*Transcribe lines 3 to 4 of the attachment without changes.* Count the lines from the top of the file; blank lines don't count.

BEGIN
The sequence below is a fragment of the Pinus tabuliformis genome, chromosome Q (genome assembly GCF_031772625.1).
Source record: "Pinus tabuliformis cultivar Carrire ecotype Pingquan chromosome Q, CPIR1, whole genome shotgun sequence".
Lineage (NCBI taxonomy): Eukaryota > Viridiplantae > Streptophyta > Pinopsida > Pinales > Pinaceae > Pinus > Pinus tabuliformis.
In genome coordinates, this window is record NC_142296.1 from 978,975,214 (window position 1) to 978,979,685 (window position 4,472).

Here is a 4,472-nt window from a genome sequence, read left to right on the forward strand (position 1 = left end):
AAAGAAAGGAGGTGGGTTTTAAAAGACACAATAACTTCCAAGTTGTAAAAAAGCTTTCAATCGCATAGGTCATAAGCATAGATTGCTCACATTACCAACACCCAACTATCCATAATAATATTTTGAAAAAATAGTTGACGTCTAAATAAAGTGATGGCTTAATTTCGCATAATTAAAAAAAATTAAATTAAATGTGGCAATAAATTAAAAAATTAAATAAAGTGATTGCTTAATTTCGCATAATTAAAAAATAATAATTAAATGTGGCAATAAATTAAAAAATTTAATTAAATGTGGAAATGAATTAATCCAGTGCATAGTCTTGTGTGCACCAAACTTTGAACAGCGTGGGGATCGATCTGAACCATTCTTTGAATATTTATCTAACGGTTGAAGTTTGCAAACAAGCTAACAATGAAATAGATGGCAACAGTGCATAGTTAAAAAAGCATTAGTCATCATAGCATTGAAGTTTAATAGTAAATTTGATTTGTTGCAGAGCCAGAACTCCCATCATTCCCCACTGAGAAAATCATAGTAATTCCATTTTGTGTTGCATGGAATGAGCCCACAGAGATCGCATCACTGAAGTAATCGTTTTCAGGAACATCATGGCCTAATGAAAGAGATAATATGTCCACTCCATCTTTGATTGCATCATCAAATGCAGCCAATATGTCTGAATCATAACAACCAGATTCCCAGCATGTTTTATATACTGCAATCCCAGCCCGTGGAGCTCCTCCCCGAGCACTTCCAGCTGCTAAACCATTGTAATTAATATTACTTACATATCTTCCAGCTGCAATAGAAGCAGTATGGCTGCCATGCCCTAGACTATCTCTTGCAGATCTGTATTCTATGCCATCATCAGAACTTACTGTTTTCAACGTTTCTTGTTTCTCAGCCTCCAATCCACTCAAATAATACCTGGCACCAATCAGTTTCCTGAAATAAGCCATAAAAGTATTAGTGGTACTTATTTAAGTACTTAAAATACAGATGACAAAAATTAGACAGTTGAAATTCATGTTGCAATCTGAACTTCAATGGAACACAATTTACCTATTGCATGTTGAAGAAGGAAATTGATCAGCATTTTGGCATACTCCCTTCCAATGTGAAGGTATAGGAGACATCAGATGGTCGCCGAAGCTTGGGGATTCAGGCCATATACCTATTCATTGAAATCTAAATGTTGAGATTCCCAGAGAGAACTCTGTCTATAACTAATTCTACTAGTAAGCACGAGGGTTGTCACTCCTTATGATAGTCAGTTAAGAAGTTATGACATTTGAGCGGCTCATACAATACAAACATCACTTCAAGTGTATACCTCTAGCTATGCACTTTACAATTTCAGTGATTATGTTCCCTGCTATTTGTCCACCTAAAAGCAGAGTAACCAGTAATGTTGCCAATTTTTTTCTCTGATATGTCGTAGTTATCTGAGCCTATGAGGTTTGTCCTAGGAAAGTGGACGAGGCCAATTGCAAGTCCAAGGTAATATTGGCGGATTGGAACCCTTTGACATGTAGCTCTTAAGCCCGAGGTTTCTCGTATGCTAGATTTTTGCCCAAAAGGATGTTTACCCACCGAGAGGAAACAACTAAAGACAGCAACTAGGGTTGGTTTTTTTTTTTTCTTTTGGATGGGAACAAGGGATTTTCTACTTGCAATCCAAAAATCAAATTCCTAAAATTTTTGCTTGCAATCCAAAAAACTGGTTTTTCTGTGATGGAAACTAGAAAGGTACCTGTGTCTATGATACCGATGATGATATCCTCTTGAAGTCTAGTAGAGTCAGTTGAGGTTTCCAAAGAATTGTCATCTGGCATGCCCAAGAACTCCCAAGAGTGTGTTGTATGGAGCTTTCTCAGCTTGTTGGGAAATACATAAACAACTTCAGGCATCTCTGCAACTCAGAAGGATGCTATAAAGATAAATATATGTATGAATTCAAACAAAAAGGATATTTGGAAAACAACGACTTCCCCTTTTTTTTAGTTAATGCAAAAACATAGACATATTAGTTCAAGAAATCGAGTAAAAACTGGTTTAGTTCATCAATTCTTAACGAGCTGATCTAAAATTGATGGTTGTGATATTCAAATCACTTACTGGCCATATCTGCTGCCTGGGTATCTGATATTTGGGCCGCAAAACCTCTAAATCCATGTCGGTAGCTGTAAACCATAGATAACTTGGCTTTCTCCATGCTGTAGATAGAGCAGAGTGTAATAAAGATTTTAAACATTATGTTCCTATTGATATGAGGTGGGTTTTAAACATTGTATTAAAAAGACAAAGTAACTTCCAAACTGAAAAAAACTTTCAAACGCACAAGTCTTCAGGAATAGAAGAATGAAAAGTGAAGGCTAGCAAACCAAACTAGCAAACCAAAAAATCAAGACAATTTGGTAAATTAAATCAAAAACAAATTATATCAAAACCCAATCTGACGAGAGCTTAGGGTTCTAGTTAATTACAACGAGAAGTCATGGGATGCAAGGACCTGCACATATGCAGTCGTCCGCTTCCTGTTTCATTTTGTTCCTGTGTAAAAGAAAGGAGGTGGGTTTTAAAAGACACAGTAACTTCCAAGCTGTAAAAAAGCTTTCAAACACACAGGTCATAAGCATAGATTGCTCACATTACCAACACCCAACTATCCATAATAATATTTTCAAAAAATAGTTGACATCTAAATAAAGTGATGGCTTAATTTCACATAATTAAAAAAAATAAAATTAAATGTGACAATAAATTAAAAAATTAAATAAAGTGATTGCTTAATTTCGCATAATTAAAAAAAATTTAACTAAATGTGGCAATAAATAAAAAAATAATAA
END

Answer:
Lineage (NCBI taxonomy): Eukaryota > Viridiplantae > Streptophyta > Pinopsida > Pinales > Pinaceae > Pinus > Pinus tabuliformis.
In genome coordinates, this window is record NC_142296.1 from 978,975,214 (window position 1) to 978,979,685 (window position 4,472).